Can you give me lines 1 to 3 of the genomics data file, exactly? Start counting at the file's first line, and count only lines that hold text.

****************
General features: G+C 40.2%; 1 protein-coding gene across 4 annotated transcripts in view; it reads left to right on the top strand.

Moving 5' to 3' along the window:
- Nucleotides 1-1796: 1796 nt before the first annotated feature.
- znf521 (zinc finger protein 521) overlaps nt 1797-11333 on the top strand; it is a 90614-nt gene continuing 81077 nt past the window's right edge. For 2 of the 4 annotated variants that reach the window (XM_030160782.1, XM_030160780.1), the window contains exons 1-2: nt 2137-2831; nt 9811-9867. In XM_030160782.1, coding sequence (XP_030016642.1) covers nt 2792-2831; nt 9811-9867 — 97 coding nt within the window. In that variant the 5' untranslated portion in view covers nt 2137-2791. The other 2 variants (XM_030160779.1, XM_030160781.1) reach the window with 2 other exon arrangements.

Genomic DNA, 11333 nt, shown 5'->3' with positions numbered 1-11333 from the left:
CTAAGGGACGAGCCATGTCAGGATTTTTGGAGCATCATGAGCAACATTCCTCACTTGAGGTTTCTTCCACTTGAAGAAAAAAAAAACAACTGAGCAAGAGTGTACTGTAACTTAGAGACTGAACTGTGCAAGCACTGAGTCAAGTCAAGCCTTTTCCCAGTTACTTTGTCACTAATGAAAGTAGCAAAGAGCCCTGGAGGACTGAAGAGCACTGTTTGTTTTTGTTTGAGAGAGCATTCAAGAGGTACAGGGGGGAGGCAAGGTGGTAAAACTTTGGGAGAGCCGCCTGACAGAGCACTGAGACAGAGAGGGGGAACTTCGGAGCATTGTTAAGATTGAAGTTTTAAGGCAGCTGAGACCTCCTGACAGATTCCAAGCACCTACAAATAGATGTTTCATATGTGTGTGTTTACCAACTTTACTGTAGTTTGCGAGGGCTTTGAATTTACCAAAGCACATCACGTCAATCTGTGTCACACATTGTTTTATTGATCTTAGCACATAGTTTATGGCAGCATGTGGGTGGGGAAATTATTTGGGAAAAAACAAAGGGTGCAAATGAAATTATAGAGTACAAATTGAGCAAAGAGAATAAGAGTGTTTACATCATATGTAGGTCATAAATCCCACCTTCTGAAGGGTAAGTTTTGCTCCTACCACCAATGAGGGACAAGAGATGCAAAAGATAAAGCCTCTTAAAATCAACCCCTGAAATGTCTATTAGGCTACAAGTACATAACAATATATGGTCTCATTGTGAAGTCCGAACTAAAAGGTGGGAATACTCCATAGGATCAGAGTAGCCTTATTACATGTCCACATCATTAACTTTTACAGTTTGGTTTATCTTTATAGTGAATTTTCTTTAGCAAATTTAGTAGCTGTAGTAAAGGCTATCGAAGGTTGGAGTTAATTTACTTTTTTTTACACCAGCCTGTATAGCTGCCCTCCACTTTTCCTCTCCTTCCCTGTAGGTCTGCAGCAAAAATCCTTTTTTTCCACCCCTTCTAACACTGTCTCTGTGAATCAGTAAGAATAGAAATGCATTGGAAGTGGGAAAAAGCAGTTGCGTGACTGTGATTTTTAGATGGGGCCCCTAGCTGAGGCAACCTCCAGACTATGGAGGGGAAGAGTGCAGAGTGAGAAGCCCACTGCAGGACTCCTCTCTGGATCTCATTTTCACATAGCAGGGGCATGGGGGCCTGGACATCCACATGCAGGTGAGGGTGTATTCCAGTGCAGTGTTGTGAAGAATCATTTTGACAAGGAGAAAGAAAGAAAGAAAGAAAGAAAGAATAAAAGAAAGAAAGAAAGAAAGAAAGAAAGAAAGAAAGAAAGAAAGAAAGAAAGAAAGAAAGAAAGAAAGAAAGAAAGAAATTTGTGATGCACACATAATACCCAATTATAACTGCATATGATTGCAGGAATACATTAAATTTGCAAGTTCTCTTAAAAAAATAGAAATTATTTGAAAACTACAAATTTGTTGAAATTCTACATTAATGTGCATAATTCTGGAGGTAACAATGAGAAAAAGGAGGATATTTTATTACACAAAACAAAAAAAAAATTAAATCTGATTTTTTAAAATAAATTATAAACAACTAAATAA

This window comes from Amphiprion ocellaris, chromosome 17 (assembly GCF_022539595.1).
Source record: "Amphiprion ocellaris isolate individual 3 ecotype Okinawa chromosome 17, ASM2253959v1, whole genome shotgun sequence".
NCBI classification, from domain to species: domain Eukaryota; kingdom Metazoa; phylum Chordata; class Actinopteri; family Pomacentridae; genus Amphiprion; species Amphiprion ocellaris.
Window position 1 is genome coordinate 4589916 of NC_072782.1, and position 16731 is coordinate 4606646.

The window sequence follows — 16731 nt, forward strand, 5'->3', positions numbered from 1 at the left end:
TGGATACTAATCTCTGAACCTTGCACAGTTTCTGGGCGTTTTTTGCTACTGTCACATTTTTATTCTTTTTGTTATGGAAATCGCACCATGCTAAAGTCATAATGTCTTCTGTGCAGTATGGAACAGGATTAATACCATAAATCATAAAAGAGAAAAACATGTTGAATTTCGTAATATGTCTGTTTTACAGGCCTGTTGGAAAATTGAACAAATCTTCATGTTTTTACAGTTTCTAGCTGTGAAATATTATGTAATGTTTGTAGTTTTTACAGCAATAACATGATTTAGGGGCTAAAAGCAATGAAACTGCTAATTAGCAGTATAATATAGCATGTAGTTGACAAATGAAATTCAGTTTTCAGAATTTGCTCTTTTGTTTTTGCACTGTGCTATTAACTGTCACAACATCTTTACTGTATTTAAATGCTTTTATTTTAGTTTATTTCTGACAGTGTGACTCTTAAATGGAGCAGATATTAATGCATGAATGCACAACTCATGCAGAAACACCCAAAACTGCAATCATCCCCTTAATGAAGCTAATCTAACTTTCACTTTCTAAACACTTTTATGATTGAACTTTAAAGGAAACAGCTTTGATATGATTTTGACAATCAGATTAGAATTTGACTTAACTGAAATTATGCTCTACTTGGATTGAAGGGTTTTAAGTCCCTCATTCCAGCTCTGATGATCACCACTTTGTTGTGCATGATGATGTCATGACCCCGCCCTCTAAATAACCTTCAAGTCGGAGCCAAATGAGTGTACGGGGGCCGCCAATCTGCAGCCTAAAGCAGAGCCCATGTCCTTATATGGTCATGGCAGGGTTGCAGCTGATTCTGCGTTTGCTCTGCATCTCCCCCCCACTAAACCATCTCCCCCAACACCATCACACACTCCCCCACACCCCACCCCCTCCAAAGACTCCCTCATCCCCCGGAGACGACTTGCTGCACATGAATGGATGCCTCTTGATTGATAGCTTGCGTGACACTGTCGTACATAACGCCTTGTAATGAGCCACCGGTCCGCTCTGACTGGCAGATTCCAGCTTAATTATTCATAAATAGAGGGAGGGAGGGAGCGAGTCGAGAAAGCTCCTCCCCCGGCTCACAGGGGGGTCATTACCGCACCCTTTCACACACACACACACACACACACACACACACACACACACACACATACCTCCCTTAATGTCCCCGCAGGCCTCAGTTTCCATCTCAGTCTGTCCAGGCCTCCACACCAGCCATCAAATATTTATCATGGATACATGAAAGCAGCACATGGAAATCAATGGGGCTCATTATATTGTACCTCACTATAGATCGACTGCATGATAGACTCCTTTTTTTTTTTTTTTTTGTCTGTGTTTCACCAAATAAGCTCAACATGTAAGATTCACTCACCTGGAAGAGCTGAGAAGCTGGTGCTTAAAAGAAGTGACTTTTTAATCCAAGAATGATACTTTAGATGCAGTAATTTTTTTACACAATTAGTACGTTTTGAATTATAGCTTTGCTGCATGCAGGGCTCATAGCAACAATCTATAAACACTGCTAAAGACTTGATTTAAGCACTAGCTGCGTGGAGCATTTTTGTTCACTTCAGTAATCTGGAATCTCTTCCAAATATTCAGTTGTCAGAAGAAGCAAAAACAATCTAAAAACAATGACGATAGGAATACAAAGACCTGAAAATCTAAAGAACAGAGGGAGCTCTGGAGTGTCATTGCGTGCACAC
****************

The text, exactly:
General features: G+C 40.2%; 1 protein-coding gene across 4 annotated transcripts in view; it reads left to right on the top strand.

Moving 5' to 3' along the window:
- Nucleotides 1-1796: 1796 nt before the first annotated feature.